Police say the four adopted boys, aged between nine and 19, were so emaciated it was impossible to tell their ages.

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None of the boys weighed more than 22 kilograms.

They were discovered after a neighbour saw 19 year-old Bruce looking for food in a rubbish bin early in the morning.

He was only 1.2 metres tall and weighed a little over 20 kilograms.

Investigators says the children were fed only uncooked pancake mix, cereal and peanut butter and had to supplement their rations with chips of paint and wall insulation from the house to survive.

“It really strikes at the heart of anyone that has any sense of compassion. And, quite frankly, it boggles the mind,” Camden County prosecutor, Mr Vincent P. Sarubbi said.

Their parents, Raymond and Vanessa Jackson, said the boys were adopted between 1995 and 1997 and suffered from eating disorders, but a doctor has found no evidence of inherited deficiencies.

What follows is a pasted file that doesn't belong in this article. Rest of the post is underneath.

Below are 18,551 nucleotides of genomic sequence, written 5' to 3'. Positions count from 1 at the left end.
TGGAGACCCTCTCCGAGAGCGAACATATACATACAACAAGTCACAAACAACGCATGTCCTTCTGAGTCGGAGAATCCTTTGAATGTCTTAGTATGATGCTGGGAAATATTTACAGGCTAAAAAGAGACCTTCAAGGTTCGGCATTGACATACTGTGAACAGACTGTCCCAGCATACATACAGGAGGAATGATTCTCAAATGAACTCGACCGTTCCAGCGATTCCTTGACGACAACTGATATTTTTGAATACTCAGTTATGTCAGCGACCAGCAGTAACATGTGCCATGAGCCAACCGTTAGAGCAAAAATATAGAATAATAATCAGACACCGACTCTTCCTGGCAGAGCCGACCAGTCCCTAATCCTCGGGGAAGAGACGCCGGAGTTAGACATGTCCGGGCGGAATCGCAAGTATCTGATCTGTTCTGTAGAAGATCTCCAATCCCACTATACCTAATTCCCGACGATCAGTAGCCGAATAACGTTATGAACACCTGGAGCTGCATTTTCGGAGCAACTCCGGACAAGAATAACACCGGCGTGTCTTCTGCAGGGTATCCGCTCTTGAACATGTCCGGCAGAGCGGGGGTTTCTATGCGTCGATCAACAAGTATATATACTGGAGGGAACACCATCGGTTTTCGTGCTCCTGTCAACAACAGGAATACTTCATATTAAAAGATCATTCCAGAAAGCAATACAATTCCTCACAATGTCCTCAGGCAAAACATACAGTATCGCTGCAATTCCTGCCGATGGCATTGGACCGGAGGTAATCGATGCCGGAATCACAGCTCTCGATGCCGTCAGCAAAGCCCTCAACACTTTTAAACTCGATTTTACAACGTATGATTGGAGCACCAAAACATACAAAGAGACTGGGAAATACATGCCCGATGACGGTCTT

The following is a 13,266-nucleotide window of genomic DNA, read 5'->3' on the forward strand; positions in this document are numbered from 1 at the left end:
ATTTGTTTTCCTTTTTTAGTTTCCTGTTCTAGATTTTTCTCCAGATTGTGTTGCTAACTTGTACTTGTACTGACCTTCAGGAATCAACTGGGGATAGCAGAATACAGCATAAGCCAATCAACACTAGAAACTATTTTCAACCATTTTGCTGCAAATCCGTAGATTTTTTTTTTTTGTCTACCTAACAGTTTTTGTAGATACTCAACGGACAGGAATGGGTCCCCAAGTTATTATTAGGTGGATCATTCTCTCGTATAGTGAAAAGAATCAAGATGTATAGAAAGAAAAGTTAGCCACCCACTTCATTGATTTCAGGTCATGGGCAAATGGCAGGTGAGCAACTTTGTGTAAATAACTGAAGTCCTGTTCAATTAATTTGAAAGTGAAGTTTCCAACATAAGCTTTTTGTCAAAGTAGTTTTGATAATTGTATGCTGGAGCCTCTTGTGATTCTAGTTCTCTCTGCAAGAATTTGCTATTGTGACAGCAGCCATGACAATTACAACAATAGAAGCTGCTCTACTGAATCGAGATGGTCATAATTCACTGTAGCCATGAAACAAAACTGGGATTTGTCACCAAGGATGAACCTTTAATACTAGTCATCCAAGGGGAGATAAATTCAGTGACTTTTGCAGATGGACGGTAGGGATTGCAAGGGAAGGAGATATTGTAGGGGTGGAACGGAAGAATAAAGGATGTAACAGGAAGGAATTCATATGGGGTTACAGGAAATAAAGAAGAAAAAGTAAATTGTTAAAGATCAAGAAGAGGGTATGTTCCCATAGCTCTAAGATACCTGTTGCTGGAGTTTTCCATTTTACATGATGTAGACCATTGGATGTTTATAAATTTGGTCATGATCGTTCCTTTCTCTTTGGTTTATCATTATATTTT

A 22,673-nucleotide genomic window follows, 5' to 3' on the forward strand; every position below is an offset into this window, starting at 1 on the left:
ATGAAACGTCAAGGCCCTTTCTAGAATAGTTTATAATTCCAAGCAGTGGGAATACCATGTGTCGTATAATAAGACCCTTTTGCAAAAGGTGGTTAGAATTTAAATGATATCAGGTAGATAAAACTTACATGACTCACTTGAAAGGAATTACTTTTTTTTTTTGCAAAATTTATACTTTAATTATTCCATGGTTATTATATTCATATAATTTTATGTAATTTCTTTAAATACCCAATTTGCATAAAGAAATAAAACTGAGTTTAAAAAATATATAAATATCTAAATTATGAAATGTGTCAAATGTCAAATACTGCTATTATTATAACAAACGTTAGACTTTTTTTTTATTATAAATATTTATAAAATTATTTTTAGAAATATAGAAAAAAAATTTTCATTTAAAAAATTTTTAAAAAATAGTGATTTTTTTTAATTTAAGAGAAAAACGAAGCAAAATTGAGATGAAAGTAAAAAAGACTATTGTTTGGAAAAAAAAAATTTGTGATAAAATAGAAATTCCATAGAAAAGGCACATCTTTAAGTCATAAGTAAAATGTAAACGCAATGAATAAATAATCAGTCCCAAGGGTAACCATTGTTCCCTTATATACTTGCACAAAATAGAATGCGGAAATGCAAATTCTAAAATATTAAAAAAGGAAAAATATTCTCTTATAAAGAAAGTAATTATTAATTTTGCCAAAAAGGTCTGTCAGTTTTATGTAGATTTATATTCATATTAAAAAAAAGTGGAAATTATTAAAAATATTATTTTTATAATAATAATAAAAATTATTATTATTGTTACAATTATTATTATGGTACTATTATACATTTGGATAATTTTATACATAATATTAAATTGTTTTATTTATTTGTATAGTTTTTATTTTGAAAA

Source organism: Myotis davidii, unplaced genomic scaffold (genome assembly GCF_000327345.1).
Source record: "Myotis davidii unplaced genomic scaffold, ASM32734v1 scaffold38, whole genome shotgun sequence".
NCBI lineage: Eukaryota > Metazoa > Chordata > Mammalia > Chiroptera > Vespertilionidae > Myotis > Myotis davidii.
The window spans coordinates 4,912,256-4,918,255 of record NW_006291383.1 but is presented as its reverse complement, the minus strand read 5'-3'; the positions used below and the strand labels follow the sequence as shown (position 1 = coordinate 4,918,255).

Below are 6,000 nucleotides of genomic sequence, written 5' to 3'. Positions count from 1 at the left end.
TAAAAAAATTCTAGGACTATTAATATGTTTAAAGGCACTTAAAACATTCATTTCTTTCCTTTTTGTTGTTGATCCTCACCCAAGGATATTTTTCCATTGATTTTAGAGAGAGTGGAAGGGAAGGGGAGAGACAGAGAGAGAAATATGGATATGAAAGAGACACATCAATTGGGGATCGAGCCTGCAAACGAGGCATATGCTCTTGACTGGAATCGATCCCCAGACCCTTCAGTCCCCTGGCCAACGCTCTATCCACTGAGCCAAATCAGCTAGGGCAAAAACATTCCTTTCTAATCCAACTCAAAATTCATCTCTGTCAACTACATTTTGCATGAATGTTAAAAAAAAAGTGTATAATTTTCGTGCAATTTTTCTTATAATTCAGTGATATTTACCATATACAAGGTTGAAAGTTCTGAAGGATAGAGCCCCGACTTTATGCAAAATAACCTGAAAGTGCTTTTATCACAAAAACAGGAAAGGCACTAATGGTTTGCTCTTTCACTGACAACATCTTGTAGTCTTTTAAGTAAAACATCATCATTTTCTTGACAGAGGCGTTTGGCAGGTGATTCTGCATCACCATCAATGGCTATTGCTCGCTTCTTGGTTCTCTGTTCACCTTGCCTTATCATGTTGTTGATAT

The couple had also adopted two daughters, aged five and 12, and were in the process of adopting another 10-year-old girl, all of whom are apparently well fed and healthy.

The Jacksons also have two biological children, now aged over 18, who also lived in the same house and appeared healthy, officials said.

New Jersey’s social services department has been criticised for not finding the boys earlier, despite having made 40 visits to the home over the past two years.

Ten managers and supervisors from the state Division of Youth and Family Services have been suspended with pay and the Jacksons’ caseworker has resigned.

The case is the latest indication of New Jersey’s failing child welfare system, which has recently agreed to hand over the oversight of its agency to a panel of welfare experts.

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